Mozambique Rating Downgrade by S&P, Moody’s on Debt Swap

MAPUTO, Mozambique, Capital Markets in Africa — Mozambique’s credit rating was downgraded by Standard & Poor’s and Moody’s Investors Service because a proposed restructuring of about $700 million of bonds issued by a state-owned Tuna-fishing company could be equivalent to a default, according to the firms.

S&P’s rating for the south-east African nation was lowered to CC, 10 levels below investment grade, from B-, the company said in a press statement released on Tuesday. While Moody’s downgraded Mozambique’s issuer rating to B3 from B2, maintaining the rating on review for downgrade, according to statement.

“We could lower the foreign-currency ratings on Mozambique to ‘selective default’ if we consider the investors will receive less value than the promise of the original securities, or if we believe the offer is distressed, rather than purely opportunistic,” S&P said. “Once the exchange is completed successfully, we would expect to revise the rating.”

Moody’s stated that, the key driver for the rating downgrade is Mozambique’s deteriorating balance of payments position and reduced capacity for the government to service its outstanding debt, as evidenced by declining foreign exchange reserves of the Bank of Mozambique and the government’s decision to initiate a debt exchange offer to reduce the drain on foreign exchange reserves in coming years.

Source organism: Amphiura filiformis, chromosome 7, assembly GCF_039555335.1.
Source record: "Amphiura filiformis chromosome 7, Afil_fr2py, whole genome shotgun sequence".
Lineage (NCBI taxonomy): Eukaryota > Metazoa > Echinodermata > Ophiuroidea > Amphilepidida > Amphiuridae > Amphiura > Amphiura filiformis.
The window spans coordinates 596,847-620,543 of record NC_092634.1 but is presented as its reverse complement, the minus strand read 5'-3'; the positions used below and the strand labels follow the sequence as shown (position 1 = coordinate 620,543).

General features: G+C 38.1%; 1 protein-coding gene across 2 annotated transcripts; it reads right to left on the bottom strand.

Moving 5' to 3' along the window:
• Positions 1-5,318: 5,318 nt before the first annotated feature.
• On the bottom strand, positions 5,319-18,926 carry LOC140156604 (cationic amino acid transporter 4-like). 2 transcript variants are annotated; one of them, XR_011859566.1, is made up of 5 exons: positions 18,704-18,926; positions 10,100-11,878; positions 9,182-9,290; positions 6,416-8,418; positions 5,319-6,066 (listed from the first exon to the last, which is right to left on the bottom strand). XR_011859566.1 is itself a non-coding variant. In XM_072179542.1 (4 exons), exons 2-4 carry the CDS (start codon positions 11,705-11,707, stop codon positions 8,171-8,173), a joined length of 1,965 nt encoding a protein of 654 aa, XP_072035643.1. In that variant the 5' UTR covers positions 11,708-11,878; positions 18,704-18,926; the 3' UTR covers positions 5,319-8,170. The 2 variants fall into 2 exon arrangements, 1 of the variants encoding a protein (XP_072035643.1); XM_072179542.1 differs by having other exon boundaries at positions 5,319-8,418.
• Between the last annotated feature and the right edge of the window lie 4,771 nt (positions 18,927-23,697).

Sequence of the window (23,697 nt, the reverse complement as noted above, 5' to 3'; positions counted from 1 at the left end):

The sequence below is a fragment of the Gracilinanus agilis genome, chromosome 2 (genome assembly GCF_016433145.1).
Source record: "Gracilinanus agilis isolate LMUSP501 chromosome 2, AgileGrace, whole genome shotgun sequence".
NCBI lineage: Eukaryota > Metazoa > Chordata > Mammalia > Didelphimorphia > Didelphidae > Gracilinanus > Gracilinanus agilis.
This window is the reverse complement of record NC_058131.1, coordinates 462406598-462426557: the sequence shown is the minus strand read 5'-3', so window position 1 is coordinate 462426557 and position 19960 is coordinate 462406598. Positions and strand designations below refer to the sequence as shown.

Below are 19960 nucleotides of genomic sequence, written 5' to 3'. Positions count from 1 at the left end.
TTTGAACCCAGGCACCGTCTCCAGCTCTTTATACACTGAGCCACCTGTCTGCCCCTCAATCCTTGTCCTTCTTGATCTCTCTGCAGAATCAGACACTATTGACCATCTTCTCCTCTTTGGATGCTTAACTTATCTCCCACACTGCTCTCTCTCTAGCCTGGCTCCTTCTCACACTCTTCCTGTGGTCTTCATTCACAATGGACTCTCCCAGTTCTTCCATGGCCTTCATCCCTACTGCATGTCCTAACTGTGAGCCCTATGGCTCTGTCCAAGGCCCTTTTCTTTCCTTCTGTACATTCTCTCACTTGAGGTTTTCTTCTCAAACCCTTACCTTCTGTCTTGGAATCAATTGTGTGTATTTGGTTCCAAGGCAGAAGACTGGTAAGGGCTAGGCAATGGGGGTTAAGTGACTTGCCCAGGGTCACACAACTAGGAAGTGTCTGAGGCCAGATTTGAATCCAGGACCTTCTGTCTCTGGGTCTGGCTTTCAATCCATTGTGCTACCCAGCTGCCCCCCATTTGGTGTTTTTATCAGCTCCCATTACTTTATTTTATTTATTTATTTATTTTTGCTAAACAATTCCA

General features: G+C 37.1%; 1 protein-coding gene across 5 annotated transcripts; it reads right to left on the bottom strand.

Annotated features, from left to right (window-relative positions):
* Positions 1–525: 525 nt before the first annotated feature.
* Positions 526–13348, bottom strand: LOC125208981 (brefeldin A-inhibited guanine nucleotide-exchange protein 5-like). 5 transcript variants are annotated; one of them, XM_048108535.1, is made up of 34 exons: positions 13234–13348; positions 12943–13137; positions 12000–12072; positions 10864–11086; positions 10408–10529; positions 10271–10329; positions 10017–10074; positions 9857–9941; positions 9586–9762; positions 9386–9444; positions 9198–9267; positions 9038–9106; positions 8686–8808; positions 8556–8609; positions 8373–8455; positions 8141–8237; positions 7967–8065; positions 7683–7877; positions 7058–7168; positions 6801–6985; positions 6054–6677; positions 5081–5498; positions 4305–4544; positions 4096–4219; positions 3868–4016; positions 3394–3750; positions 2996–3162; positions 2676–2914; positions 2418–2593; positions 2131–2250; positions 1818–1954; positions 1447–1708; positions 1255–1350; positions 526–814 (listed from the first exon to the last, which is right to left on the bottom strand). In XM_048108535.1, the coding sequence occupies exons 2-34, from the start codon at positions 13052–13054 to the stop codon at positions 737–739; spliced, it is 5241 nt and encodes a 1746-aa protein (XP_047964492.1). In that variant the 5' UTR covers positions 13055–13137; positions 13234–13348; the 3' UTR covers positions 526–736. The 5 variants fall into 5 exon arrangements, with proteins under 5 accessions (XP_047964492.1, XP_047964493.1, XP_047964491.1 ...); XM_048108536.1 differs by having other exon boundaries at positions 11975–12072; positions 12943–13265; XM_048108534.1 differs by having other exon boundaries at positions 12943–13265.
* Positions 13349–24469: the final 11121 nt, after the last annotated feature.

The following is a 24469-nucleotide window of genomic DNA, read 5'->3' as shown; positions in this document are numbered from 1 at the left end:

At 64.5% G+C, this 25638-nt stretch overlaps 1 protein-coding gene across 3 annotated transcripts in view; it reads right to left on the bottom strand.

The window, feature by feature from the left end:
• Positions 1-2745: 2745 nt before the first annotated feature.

Moody’s further heighted that the EMATUM notes exchange proposal, announced on 9 March 2016, will likely constitute a distressed exchange according to Moody’s definition. Moody’s will also assess the potential severity of the pressures on Mozambique’s balance of payments and the reserve position of the Bank of Mozambique in the absence of a permanent liquidity backstop.

Moody’s also lowered the rating of EMATUM itself three levels to Caa2 from B2, saying the offer will probably “constitute a distressed exchange leading to an economic loss relative to the original promise under the terms of the existing notes.”

Fitch Ratings Ltd., which ranks Mozambique one step above Moody’s at B, said on March 11 that the restructuring offer may be classified as a distressed exchange, which “we would consider a default event.”

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